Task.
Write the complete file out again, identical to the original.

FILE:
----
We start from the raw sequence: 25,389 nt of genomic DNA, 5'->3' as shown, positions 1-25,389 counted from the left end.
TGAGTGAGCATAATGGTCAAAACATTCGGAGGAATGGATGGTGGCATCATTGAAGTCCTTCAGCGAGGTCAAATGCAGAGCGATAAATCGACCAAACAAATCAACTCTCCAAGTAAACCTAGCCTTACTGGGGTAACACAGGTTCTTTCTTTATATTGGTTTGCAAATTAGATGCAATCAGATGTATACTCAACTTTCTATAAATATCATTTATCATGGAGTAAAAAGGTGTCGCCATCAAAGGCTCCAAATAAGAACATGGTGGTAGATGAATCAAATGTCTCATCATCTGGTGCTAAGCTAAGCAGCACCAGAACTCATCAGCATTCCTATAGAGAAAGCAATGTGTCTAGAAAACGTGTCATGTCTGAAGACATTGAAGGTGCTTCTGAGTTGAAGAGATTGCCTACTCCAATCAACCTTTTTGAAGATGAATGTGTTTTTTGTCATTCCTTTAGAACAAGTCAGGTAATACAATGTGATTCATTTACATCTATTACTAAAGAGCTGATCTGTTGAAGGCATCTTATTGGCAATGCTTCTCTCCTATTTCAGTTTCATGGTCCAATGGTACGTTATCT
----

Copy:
We start from the raw sequence: 25,389 nt of genomic DNA, 5'->3' as shown, positions 1-25,389 counted from the left end.
TGAGTGAGCATAATGGTCAAAACATTCGGAGGAATGGATGGTGGCATCATTGAAGTCCTTCAGCGAGGTCAAATGCAGAGCGATAAATCGACCAAACAAATCAACTCTCCAAGTAAACCTAGCCTTACTGGGGTAACACAGGTTCTTTCTTTATATTGGTTTGCAAATTAGATGCAATCAGATGTATACTCAACTTTCTATAAATATCATTTATCATGGAGTAAAAAGGTGTCGCCATCAAAGGCTCCAAATAAGAACATGGTGGTAGATGAATCAAATGTCTCATCATCTGGTGCTAAGCTAAGCAGCACCAGAACTCATCAGCATTCCTATAGAGAAAGCAATGTGTCTAGAAAACGTGTCATGTCTGAAGACATTGAAGGTGCTTCTGAGTTGAAGAGATTGCCTACTCCAATCAACCTTTTTGAAGATGAATGTGTTTTTTGTCATTCCTTTAGAACAAGTCAGGTAATACAATGTGATTCATTTACATCTATTACTAAAGAGCTGATCTGTTGAAGGCATCTTATTGGCAATGCTTCTCTCCTATTTCAGTTTCATGGTCCAATGGTACGTTATCT